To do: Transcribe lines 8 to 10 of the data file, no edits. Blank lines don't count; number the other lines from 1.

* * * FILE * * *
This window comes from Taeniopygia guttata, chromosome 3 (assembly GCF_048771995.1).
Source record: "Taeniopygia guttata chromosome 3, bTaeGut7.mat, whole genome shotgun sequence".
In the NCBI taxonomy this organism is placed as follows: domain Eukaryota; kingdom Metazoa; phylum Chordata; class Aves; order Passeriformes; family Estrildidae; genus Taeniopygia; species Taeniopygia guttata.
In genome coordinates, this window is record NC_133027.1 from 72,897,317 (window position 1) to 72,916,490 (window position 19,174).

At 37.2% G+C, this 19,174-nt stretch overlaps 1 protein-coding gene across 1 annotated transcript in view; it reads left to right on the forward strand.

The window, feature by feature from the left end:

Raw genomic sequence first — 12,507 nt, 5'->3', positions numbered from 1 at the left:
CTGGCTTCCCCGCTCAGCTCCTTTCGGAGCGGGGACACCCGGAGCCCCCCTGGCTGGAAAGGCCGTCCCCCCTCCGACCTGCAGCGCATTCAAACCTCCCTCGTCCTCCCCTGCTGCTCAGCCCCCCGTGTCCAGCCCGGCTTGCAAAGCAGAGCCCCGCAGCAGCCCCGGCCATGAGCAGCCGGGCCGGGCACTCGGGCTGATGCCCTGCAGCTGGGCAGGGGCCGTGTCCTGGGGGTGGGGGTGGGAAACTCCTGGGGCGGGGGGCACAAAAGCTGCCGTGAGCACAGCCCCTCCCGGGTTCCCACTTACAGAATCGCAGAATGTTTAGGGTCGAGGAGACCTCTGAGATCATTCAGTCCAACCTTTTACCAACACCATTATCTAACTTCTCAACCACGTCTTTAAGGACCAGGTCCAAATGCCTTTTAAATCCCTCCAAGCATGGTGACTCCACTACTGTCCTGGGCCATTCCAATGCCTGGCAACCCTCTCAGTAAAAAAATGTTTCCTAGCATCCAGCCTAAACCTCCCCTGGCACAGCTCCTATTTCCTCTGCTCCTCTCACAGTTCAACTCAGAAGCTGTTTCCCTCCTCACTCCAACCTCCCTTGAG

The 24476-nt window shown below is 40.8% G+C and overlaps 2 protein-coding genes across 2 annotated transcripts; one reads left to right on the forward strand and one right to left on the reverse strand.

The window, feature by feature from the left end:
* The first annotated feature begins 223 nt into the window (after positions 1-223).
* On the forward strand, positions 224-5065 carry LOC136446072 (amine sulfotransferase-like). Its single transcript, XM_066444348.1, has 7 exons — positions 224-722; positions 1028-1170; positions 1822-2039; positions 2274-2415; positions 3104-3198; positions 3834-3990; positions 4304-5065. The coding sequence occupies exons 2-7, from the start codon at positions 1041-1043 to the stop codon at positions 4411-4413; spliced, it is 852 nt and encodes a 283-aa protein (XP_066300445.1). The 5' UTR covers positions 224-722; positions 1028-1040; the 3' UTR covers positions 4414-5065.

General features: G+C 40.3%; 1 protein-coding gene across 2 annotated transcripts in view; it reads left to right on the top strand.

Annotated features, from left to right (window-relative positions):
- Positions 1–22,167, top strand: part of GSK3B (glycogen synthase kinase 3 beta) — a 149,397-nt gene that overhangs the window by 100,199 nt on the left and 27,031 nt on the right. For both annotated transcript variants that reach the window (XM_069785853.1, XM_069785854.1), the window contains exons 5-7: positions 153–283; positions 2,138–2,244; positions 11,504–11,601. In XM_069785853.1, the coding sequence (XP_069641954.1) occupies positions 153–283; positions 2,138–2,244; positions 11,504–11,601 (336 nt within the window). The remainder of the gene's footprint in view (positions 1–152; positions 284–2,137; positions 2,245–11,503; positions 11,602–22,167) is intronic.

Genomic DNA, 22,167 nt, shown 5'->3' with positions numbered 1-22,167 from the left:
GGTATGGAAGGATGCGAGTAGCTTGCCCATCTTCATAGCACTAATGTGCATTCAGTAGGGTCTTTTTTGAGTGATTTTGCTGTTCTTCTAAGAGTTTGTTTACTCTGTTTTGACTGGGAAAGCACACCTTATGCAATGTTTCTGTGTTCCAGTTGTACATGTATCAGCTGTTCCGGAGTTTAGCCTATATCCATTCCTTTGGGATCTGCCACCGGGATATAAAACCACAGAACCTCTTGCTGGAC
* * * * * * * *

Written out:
CTGGCTTCCCCGCTCAGCTCCTTTCGGAGCGGGGACACCCGGAGCCCCCCTGGCTGGAAAGGCCGTCCCCCCTCCGACCTGCAGCGCATTCAAACCTCCCTCGTCCTCCCCTGCTGCTCAGCCCCCCGTGTCCAGCCCGGCTTGCAAAGCAGAGCCCCGCAGCAGCCCCGGCCATGAGCAGCCGGGCCGGGCACTCGGGCTGATGCCCTGCAGCTGGGCAGGGGCCGTGTCCTGGGGGTGGGGGTGGGAAACTCCTGGGGCGGGGGGCACAAAAGCTGCCGTGAGCACAGCCCCTCCCGGGTTCCCACTTACAGAATCGCAGAATGTTTAGGGTCGAGGAGACCTCTGAGATCATTCAGTCCAACCTTTTACCAACACCATTATCTAACTTCTCAACCACGTCTTTAAGGACCAGGTCCAAATGCCTTTTAAATCCCTCCAAGCATGGTGACTCCACTACTGTCCTGGGCCATTCCAATGCCTGGCAACCCTCTCAGTAAAAAAATGTTTCCTAGCATCCAGCCTAAACCTCCCCTGGCACAGCTCCTATTTCCTCTGCTCCTCTCACAGTTCAACTCAGAAGCTGTTTCCCTCCTCACTCCAACCTCCCTTGAG

The 24476-nt window shown below is 40.8% G+C and overlaps 2 protein-coding genes across 2 annotated transcripts; one reads left to right on the forward strand and one right to left on the reverse strand.

The window, feature by feature from the left end: